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Trescott Historical Society Newsletter
Download this newsletter in PDF format - THS-Newsletter-Fall-Winter2011.pdf


Looking east from Moose Cove toward Eastern Head and Little Moose Island, South Trescott.

News Notes
Fall / Winter 2010 / 2011


Since our last News Note the society has carried out a number of activities. We had a guest speaker, and uncovered a number of old (and current) records, documents and publications.

Here is a run-down of our recent meeting agendas and discussions.


Our 85th meeting was held in January, 2010. We renewed the QuoddyTides subscription as a gift to the Lubec Memorial Library. A collection of $80.00 was taken at the holiday party, and with matched THS funds $180.00 was donated to the Whiting Food Pantry. This year has been particularly difficult for the area’s many unemployed. The annual election returned the same slate of officers and Board of Directors members.


February’s agenda
included a discussion about a proposed fishermen’s memorial or plaque to remember the many fishermen who have been lost in local waters over the years. The memorial plaque would be erected on or near Lubec’s working waterfront.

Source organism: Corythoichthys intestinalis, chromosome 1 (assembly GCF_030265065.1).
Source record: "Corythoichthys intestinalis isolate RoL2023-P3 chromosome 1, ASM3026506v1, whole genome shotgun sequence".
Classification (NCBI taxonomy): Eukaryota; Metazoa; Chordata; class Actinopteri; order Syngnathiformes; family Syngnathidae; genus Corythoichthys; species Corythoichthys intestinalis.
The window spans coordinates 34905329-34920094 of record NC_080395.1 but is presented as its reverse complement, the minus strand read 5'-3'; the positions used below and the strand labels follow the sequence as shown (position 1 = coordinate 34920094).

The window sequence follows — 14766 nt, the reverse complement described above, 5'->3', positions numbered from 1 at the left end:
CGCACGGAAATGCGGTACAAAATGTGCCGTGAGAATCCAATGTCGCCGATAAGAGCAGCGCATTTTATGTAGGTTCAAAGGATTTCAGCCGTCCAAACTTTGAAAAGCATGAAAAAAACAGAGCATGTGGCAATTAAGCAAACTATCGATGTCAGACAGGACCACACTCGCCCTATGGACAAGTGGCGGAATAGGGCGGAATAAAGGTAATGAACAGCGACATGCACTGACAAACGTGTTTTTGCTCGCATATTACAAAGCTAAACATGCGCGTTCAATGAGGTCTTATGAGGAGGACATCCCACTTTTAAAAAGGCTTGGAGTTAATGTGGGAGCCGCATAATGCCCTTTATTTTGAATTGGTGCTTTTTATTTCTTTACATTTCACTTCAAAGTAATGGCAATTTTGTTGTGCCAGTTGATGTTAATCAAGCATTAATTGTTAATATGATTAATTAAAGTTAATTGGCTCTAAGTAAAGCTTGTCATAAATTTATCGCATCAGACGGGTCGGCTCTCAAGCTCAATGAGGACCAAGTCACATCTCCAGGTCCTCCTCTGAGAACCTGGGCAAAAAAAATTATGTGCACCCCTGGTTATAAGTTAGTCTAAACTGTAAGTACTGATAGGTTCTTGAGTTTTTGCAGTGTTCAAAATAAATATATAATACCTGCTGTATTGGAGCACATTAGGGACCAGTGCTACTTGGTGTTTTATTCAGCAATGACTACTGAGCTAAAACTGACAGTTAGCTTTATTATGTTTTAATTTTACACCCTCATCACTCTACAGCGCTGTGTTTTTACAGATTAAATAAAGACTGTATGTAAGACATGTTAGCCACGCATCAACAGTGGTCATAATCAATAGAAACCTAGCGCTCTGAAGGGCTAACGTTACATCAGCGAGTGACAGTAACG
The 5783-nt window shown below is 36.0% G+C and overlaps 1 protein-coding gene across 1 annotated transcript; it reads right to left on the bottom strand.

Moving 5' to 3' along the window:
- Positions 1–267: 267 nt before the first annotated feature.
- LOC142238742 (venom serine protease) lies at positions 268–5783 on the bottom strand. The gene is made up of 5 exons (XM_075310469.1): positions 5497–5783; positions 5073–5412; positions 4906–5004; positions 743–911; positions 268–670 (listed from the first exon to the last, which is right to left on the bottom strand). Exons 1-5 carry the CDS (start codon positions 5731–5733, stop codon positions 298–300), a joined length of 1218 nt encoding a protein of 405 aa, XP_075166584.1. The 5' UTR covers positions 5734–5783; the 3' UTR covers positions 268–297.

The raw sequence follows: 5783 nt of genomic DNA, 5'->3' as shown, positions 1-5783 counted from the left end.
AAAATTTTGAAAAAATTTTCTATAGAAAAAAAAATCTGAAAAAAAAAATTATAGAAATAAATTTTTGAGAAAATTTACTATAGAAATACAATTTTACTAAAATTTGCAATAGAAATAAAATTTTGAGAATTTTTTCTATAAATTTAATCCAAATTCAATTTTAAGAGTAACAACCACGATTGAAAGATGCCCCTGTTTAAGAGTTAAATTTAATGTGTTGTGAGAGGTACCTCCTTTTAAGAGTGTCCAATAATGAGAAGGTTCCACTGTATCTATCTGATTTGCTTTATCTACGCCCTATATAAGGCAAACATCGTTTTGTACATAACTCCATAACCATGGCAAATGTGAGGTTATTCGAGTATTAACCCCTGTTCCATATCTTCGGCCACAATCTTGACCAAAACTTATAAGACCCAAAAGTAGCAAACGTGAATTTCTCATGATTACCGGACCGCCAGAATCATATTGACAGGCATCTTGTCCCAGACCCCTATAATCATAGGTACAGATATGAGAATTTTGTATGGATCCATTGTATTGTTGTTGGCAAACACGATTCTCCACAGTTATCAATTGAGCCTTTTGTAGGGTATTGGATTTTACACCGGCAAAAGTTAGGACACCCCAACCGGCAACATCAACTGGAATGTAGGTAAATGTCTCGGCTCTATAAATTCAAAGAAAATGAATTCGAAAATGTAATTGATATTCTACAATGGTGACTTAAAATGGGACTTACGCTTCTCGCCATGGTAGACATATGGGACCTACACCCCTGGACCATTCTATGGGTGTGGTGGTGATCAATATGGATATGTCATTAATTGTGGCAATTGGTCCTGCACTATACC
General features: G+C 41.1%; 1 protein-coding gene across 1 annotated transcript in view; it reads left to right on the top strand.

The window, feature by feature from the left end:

It was voted that we contact all area real estate agencies requesting notification of any local historical materials that may have been left behind in homes listed for sale, or that may turn up.

The March meeting was spent preparing press releases for our April Lecture Series guest speaker, Dean Preston, the Superintendent of Washington County’s Unorganized Territories. The latter part of the evening we presented Alan Furth, Director of the Cobscook Community Learning Center in Trescott. His talk focused on the Center’s planned creation of a for-profit food production enterprise as a branch of their present non-profit 501(c)(3) facility. The initial plan calls for the marketing of an all-local seafood chowder.